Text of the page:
HON. JAMES SMITH: Mr. Speaker, this is a very relevant question and a very important one to Nova Scotians. We have hired a new cancer care commissioner, the first in Nova Scotia; we have Cancer Care Nova Scotia up and functioning; we have an advisory body on cancer drawn from across this province; we have enhanced pap smear screening and breast screening programs; and we have opened up the Cancer Care Centre in Cape Breton, where 50 people at any one time are not having to leave their homes on the Island of Cape Breton to come to Halifax.

Those are just a few of the things that we have done. We take this very seriously. This is a very important health issue in Nova Scotia. We take it very seriously, and we are acting.

DR. BITTER-SUERMANN: Just for the information of the minister, I spoke about cancer-related deaths due to smoking and not breast cancer; there is a difference, Mr. Minister. More Nova Scotians are addicted to tobacco than to any other substance, but nicotine withdrawal programs like the patch can cost up to $300. If this government is truly committed to cancer prevention, why doesn't it cover the cost for such programs?

DR. SMITH: Mr. Speaker, as the honourable member would know, addiction to any drug, or gambling or whatever, is a multifaceted, multi-causal issue. I think there are programs that are available in the schools targetting youth, and there is the issue of taxation. There is a multiplicity of programs available. Whether we make programs, we are trying to balance, within the Pharmacare Program for seniors, those with heart disease, cancer and children with chronic illnesses, trying to balance that with programs. We are trying to have priorities within that.

DR. BITTER-SUERMANN: Mr. Speaker, the minister, as a doctor, knows that if you start young, you die earlier, concerning smoking. When will the minister heed the advice of many players in the health field and raise taxes to discourage our children from starting to smoke early and die early?

DR. SMITH: Mr. Speaker, taxation is an issue we have dealt with, with the federal government and cooperated with their particular programs. Again, I think there are many different ways that government can address it. I don't believe the honourable member is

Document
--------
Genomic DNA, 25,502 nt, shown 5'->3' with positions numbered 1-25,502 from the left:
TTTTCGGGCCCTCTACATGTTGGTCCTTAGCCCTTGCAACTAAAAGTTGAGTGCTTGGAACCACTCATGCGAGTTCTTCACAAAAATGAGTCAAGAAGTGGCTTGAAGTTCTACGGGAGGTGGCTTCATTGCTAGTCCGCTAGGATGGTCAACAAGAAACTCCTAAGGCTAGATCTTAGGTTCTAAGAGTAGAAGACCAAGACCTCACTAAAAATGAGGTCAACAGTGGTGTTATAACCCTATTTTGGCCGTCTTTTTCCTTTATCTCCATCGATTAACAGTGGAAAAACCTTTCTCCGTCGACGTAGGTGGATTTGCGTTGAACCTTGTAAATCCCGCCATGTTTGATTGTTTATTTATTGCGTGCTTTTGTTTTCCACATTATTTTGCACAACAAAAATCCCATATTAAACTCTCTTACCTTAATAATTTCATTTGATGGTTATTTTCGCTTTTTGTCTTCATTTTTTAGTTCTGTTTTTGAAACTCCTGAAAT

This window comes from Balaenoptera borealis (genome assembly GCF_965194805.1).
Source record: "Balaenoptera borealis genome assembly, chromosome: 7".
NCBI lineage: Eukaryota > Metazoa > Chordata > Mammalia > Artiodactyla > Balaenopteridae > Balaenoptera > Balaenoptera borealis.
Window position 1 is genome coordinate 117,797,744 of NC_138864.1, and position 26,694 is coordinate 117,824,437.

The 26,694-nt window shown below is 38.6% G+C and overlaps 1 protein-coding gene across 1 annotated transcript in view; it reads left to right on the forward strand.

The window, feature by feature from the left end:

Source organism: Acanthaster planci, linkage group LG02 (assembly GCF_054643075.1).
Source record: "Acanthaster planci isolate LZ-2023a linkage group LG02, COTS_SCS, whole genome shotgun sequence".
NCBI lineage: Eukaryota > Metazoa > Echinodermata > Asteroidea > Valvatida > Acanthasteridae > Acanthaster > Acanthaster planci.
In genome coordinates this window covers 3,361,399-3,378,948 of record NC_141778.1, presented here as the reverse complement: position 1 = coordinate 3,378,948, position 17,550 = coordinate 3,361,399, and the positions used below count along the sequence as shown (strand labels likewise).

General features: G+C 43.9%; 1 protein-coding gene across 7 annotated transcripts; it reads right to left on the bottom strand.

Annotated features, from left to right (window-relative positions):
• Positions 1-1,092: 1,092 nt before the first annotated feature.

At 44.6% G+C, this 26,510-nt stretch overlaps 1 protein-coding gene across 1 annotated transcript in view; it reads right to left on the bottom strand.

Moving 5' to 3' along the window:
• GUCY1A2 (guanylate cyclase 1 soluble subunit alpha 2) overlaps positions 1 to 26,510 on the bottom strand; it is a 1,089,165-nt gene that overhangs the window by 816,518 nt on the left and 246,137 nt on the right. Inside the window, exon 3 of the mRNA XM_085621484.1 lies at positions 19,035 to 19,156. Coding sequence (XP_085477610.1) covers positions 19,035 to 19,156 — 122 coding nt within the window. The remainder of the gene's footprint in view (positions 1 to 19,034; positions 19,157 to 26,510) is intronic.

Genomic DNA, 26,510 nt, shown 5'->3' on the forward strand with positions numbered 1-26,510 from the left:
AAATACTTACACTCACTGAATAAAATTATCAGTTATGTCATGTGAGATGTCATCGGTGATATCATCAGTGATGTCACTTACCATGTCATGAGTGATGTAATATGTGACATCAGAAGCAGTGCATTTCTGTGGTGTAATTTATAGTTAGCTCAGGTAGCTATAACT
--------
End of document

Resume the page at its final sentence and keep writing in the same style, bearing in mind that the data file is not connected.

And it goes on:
[Page 5607]

suggesting that there is one solution to this particularly important issue. I think taxation is part of it. We are a national team player on this particular issue of taxation. It is one that is very important. I thank him for his suggestions.

MR. SPEAKER: The honourable member for Argyle.

HEALTH - PHYSICIANS:

UNDER-SERVICED AREAS (YAR. CO.) - PLANS

MR. NEIL LEBLANC: Mr. Speaker, through you my question is to the Minister of Health. In both sessions last year, Mr. Minister, I raised concerns in this House about the plight of the thousands of people in Yarmouth County who are currently without family physicians, and the situation has not changed. Can the minister please indicate to the House what plans his department is bringing about to hopefully change this?

HON. JAMES SMITH: Mr. Speaker, yes, I am pleased to say that we have probably the more innovative and aggressive programs to have physicians enter more rural communities, which I think the honourable member is referring to. Last year we had a net gain of, I think, approximately 59 physicians in Nova Scotia. There are very few communities that are without physicians at this particular juncture. There are a couple of communities.

I think you have to look at how you are basing your evidence and how that is following, but we have primary care, two pilot projects we are looking at; in fact, how primary care is delivered in the communities is often more the issue than how many doctors we have.